Gluten Free Pierogies Recipe

Over the holiday season one of my Facebook friends asked me for a gluten free pierogies recipe, which is a polish recipe. I had created a recipe quite some time ago for someone else, but never had a chance to try it myself. She made the the gluten free pierogies for her family and I heard back from her stating.

Reader’s feedback,

“The Pierogies were a hit. My son was very happy and wants me to make more. Thank you for helping me keep our Christmas tradition.”

Pierogies are similar to Italian ravioli, but with a different filling. The typical filling is potato, onion, and cheddar cheese. You can fill pierogies with any filling that you wish.  Some even use fruit. In this pierogi recipe, I use potato, onion and cheddar cheese (any cheese will do). You may use the dough recipe to make homemade gluten-free ravioli or potstickers, as well. Enjoy!

UPDATE Nov. 23, 2011: I am now using egg in this recipe, have lessened the amount of tapioca starch and increased the white rice flour. The recipe below reflects these changes. They taste good both ways, just a little less starchy than before.

Gluten Free Pierogies Recipe


Yield: Makes about 26 3-1/2-inch perogies.

Gluten Free Pierogies Recipe

Gluten free pierogies, perhaps a bit thicker than you're used to, but just as delicious!


    For the Dough
  • 2 cups tapioca flour (or cornstarch)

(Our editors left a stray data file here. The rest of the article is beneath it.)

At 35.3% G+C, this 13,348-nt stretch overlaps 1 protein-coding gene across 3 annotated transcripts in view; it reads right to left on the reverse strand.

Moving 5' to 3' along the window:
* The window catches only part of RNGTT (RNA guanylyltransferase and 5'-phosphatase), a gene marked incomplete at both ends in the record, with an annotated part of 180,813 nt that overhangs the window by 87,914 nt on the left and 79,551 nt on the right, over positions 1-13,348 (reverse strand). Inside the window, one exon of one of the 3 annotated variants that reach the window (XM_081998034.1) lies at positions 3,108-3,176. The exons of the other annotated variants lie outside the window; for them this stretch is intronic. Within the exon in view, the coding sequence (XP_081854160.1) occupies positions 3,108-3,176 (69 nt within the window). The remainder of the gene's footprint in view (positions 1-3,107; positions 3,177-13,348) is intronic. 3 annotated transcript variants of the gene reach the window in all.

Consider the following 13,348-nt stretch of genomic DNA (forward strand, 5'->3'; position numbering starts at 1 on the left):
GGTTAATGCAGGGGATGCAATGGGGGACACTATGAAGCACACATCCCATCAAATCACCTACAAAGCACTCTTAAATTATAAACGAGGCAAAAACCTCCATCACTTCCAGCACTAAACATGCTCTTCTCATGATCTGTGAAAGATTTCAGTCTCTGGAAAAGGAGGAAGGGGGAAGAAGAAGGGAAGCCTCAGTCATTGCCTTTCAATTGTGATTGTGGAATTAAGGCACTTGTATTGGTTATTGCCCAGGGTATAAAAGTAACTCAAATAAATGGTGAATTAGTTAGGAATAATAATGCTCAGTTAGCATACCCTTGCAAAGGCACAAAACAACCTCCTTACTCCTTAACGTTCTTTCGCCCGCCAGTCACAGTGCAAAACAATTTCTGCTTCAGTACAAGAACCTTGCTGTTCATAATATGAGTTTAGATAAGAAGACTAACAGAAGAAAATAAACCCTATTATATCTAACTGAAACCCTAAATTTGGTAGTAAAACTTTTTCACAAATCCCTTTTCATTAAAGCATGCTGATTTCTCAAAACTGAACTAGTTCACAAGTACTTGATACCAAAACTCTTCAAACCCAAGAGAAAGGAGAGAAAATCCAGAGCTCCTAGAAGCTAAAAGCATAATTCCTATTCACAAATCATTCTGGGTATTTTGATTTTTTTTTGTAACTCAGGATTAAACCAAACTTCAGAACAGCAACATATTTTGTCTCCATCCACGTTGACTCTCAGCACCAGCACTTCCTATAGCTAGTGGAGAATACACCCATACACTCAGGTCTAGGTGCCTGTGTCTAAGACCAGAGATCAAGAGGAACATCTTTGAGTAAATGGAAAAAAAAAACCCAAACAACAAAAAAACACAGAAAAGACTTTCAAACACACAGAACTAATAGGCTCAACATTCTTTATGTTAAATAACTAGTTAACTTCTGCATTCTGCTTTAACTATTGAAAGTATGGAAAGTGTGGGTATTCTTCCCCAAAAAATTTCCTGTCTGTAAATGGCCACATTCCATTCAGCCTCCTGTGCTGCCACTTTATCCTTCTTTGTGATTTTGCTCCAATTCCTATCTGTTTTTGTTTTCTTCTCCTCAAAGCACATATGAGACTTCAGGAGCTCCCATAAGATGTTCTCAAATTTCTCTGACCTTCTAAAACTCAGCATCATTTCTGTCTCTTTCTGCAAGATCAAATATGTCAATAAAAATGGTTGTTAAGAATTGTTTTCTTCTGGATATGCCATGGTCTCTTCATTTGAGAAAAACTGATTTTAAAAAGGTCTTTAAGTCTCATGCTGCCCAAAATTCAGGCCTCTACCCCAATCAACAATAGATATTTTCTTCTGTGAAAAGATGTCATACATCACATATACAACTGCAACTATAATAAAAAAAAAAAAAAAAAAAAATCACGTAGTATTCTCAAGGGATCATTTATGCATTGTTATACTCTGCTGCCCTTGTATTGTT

• 1/2 cup cornstarch (or more potato starch)
  • 3/4 cup white rice flour
  • 3/4 cup potato starch (or cornstarch)
  • 2-1/2 teaspoons gluten-free baking powder
  • 2 teaspoons xanthan gum
  • extra cornstarch and rice flour (explained below)
  • Approximately 1-1/4 cup water (you can substitute some of the water with a little gluten-free sour cream or Greek yogurt)
  • 1/8 cup extra virgin olive oil
  • 2 large eggs, beaten (optional for egg-free)
  • For the Filling
  • 5 medium potatoes
  • 1/2 large yellow onion, chopped
  • butter or (enough to saute onions) (I use extra virgin olive oil when I use left over mashed potatoes)
  • 1/2 cup cheese of your choice, shredded


    To Make the Filling:
  1. Peel, cut up into bite size pieces, and boil potatoes until tender.
  2. Saute onion in butter until translucent.
  3. In a food processor or with a mixer, mash potatoes and onions together.
  4. Stir in cheese.
  5. To Make the Dough:
  6. Whisk together all dry dough ingredients thoroughly.
  7. Add oil, egg and water; and mix thoroughly to form a stretchy type of dough, the consistency of raw biscuit dough.
  8. Add a little cornstarch, enough to allow you to handle without sticking to your hands. If the dough is too dry you can always add a little water; or if too wet add more cornstarch and tapioca flour.
  9. Sprinkle a smooth surface generously with tapioca flour. Flour your hands and rolling pin, too. Turn the dough adding additional flour to surface, as needed. Roll out thin, but not as thin as possible, as this will cause the dough to stick to the surface and tear while filling.
  10. Roll enough dough out so that you will be able to cut out 3 1/2 - 4” circles.
  11. To each circle add about 1 heaping teaspoon of filling and close to form a half circle.
  12. Pinch each pierogi closed.
  13. Boil water in a large pot. Cook until the pierogies float to the top.
  14. If you desire, you may sauté them in butter after boiling them. If serving plain, fry them until golden brown. If serving with sauce, just sauté them long enough to remove the sticky texture after boiling. I like mine with a cream sauce.


It is best to roll out half of the dough and store the other half in a ziplock bag while making the first batch. Otherwise the dough tends to stick to the surface and dry out. When the dough dries out it makes it more difficult to pinch the dough closed. If this does occur, with a pastry brush, add a little water where the two doughs meet and seal normally.